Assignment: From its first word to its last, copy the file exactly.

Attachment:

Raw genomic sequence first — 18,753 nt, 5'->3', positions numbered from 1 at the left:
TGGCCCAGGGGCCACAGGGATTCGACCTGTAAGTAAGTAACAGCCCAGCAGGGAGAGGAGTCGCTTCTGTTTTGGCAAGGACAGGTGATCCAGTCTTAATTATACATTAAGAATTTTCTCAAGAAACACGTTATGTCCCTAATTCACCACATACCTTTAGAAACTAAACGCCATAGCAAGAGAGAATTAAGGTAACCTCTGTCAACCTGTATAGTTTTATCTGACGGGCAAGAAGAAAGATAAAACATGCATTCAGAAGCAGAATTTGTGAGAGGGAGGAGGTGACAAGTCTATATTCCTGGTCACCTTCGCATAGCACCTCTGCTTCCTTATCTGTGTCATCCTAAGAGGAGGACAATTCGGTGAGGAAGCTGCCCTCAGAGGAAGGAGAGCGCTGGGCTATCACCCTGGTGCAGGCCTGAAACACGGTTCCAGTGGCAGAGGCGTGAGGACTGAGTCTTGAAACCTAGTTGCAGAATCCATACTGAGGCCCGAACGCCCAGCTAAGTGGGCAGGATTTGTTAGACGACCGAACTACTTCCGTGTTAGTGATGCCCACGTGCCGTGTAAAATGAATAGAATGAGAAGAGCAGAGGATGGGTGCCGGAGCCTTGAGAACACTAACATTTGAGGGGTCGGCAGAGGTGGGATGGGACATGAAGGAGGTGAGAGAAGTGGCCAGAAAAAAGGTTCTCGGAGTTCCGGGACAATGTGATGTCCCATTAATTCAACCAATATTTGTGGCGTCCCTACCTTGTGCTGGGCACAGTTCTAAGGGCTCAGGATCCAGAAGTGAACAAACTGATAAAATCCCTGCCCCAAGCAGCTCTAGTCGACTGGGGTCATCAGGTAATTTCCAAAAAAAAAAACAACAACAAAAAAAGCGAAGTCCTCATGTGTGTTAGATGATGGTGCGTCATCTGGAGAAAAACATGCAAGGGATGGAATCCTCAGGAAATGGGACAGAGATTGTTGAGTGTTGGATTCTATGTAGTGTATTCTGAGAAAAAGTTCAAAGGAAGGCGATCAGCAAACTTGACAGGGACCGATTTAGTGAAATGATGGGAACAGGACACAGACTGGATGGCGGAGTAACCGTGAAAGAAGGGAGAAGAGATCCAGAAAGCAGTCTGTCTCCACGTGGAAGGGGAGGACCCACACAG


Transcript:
Raw genomic sequence first — 18,753 nt, 5'->3', positions numbered from 1 at the left:
TGGCCCAGGGGCCACAGGGATTCGACCTGTAAGTAAGTAACAGCCCAGCAGGGAGAGGAGTCGCTTCTGTTTTGGCAAGGACAGGTGATCCAGTCTTAATTATACATTAAGAATTTTCTCAAGAAACACGTTATGTCCCTAATTCACCACATACCTTTAGAAACTAAACGCCATAGCAAGAGAGAATTAAGGTAACCTCTGTCAACCTGTATAGTTTTATCTGACGGGCAAGAAGAAAGATAAAACATGCATTCAGAAGCAGAATTTGTGAGAGGGAGGAGGTGACAAGTCTATATTCCTGGTCACCTTCGCATAGCACCTCTGCTTCCTTATCTGTGTCATCCTAAGAGGAGGACAATTCGGTGAGGAAGCTGCCCTCAGAGGAAGGAGAGCGCTGGGCTATCACCCTGGTGCAGGCCTGAAACACGGTTCCAGTGGCAGAGGCGTGAGGACTGAGTCTTGAAACCTAGTTGCAGAATCCATACTGAGGCCCGAACGCCCAGCTAAGTGGGCAGGATTTGTTAGACGACCGAACTACTTCCGTGTTAGTGATGCCCACGTGCCGTGTAAAATGAATAGAATGAGAAGAGCAGAGGATGGGTGCCGGAGCCTTGAGAACACTAACATTTGAGGGGTCGGCAGAGGTGGGATGGGACATGAAGGAGGTGAGAGAAGTGGCCAGAAAAAAGGTTCTCGGAGTTCCGGGACAATGTGATGTCCCATTAATTCAACCAATATTTGTGGCGTCCCTACCTTGTGCTGGGCACAGTTCTAAGGGCTCAGGATCCAGAAGTGAACAAACTGATAAAATCCCTGCCCCAAGCAGCTCTAGTCGACTGGGGTCATCAGGTAATTTCCAAAAAAAAAAACAACAACAAAAAAAGCGAAGTCCTCATGTGTGTTAGATGATGGTGCGTCATCTGGAGAAAAACATGCAAGGGATGGAATCCTCAGGAAATGGGACAGAGATTGTTGAGTGTTGGATTCTATGTAGTGTATTCTGAGAAAAAGTTCAAAGGAAGGCGATCAGCAAACTTGACAGGGACCGATTTAGTGAAATGATGGGAACAGGACACAGACTGGATGGCGGAGTAACCGTGAAAGAAGGGAGAAGAGATCCAGAAAGCAGTCTGTCTCCACGTGGAAGGGGAGGACCCACACAG